Few aspects of Soviet life during the turbulent period of the first five‐ year plan are more striking than the way in which those who were transforming almost every sector of Soviet society continually laid emphasis on the fact that in so doing they were acting within a tradition. While the country plunged into a new and unprecedented epoch, ideologues toiled to demonstrate the essential continuity of current policies with the principles supposedly enunciated by the founder of Bolshevism. And nowhere was continuity more loudly proclaimed than on the theoretical front. As the practices of the past decade were reversed, the subordination of all branches of science and culture to the political interests of the Soviet state was demanded in the name of the Leninist theory of the partiinost' of intellectual work. It was held to be a fundamental Bolshevik principle that theoretical work must support and assist the policies of the party.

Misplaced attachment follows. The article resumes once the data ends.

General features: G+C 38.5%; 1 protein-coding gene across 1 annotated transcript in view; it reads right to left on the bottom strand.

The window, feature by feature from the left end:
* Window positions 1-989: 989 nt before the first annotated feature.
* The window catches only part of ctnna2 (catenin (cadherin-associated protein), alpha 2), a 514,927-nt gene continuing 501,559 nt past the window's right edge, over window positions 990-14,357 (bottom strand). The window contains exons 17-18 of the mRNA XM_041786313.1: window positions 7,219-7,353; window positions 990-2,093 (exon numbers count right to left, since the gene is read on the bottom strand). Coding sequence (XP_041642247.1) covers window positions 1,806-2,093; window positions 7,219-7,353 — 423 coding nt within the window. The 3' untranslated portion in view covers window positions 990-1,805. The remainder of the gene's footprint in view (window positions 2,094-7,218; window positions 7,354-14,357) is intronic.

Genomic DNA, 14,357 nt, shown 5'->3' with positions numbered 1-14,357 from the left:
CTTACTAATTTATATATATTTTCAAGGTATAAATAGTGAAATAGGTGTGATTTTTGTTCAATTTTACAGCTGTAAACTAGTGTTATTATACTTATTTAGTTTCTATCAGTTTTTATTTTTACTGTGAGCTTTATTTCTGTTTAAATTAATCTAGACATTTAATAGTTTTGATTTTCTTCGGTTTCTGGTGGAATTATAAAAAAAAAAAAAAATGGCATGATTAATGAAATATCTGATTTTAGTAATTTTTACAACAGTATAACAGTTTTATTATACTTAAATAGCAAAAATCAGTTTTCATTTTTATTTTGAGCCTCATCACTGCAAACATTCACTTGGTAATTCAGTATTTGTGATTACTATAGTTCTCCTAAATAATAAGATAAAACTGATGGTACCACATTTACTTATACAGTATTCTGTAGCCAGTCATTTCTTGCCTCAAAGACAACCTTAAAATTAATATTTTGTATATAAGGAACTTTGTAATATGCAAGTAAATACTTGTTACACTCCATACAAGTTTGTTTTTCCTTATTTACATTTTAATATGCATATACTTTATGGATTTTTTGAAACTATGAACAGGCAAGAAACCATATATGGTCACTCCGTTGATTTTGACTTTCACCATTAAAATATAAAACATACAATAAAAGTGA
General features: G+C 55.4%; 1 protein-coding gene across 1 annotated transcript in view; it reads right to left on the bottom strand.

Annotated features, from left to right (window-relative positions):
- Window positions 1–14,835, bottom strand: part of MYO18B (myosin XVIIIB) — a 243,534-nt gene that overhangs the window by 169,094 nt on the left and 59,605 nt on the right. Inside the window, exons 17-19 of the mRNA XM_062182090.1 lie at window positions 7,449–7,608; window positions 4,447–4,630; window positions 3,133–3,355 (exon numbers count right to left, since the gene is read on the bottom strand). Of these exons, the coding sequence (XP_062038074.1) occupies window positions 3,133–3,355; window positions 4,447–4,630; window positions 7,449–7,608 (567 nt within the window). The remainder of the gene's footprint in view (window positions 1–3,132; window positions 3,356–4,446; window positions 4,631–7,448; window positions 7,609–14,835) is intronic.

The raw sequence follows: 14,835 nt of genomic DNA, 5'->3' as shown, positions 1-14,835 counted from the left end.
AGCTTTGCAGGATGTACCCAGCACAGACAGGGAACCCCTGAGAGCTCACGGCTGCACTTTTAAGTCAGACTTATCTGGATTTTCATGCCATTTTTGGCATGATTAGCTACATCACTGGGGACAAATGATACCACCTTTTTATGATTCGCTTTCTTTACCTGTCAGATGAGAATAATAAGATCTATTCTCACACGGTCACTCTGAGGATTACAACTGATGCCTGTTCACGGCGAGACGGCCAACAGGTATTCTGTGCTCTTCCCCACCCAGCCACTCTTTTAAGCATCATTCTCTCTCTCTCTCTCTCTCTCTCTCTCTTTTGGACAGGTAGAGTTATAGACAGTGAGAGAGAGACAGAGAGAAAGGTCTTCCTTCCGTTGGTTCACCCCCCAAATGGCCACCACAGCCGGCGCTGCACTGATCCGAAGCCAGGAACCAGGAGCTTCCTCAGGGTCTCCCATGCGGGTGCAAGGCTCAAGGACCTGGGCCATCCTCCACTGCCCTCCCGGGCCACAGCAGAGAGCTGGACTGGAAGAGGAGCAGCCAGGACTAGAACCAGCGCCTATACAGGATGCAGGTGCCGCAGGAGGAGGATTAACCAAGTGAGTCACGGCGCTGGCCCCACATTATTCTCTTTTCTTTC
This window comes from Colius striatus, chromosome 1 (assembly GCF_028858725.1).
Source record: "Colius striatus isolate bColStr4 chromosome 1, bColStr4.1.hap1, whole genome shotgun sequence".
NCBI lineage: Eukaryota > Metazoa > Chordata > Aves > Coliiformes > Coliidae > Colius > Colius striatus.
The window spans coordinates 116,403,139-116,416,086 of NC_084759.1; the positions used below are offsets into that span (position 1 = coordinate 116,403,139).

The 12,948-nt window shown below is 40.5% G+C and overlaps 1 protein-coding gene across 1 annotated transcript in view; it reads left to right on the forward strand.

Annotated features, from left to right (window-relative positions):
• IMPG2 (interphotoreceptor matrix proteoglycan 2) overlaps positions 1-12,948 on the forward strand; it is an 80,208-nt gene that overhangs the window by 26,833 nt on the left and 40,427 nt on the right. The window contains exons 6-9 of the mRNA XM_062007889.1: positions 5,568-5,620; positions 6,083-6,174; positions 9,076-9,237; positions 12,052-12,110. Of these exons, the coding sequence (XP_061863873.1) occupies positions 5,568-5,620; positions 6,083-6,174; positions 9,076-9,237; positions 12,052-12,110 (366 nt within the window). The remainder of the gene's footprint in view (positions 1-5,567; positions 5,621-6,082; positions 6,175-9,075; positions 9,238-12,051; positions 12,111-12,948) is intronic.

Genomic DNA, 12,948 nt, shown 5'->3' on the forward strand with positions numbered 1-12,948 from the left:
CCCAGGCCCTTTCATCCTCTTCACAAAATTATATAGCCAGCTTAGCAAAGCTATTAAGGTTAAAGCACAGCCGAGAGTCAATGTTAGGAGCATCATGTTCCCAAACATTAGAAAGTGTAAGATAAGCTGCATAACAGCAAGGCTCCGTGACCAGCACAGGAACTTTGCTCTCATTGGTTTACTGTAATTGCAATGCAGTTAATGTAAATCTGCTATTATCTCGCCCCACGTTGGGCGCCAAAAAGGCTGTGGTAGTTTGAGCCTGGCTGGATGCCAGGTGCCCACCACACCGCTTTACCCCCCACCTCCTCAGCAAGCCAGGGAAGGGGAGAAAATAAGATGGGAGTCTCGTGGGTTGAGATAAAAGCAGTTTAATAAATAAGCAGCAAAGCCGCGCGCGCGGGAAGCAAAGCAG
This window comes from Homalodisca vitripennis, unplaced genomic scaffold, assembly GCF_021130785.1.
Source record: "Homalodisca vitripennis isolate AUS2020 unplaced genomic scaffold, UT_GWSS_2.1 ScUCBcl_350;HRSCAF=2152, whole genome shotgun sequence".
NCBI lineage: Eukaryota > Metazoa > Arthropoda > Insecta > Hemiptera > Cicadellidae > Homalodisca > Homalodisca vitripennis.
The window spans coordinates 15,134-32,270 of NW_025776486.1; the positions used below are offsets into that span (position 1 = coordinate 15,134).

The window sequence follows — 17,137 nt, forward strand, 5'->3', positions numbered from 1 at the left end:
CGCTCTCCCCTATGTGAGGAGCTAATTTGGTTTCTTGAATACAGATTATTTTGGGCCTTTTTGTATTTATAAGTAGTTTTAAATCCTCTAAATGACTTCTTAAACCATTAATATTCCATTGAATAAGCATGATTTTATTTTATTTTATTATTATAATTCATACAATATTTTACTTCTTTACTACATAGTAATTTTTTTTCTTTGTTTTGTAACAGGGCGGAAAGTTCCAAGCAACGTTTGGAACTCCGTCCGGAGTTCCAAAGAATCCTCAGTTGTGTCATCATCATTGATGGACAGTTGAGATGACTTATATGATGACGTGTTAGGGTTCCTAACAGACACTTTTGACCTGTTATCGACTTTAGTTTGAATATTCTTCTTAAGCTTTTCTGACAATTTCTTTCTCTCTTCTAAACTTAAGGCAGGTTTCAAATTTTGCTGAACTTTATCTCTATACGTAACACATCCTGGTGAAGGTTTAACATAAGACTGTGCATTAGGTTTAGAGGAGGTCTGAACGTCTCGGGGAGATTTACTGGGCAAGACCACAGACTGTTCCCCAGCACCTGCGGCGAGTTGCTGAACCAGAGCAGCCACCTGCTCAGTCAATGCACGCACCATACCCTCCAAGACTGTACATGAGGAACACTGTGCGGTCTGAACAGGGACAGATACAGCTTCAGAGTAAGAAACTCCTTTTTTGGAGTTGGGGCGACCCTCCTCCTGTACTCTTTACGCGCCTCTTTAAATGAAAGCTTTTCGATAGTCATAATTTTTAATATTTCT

The historical basis for this claim was slight. There was, it is true, semantic reason for attributing the theory of partiinost' to Lenin. The term had been coined by him in 1895 during his polemic with Peter Struve. Criticising his opponent's supposed objectivity, he wrote that 'When demonstrating the necessity for a given series of facts, the objectivist always runs the risk of becoming an apologist for these facts.' By contrast, a consistent materialist, in describing the class contradictions in any situation, took up a definite position. Lenin drew two conclusions. First, the materialist gave 'profounder and fuller effect to his objectivism' than the objectivist. And second, materialism required the taking of sides: 'materialism includes partiinost', so to speak, enjoins the direct and open adaptation of the standpoint of a definite social group in any assessment of events'. Essentially, the theory was a restatement of the Marxist sociology of knowledge. Since consciousness was the product of social being, central to which was the class struggle, any intellectual work necessarily reflected the interests of a class, and was thus in itself a means of class struggle—consistent or inconsistent though its class content, conscious or unconscious though the intentions of its creator. From the theory. Lenin derived the Marxist's duty to actively adopt the standpoint of a 'definite social group'; that is, of the proletariat. What this might entail in particular spheres of intellectual work, however, or how it might be known, was not indicated. Lenin did not suggest that partiinost meant the knowledge of truth about cultural.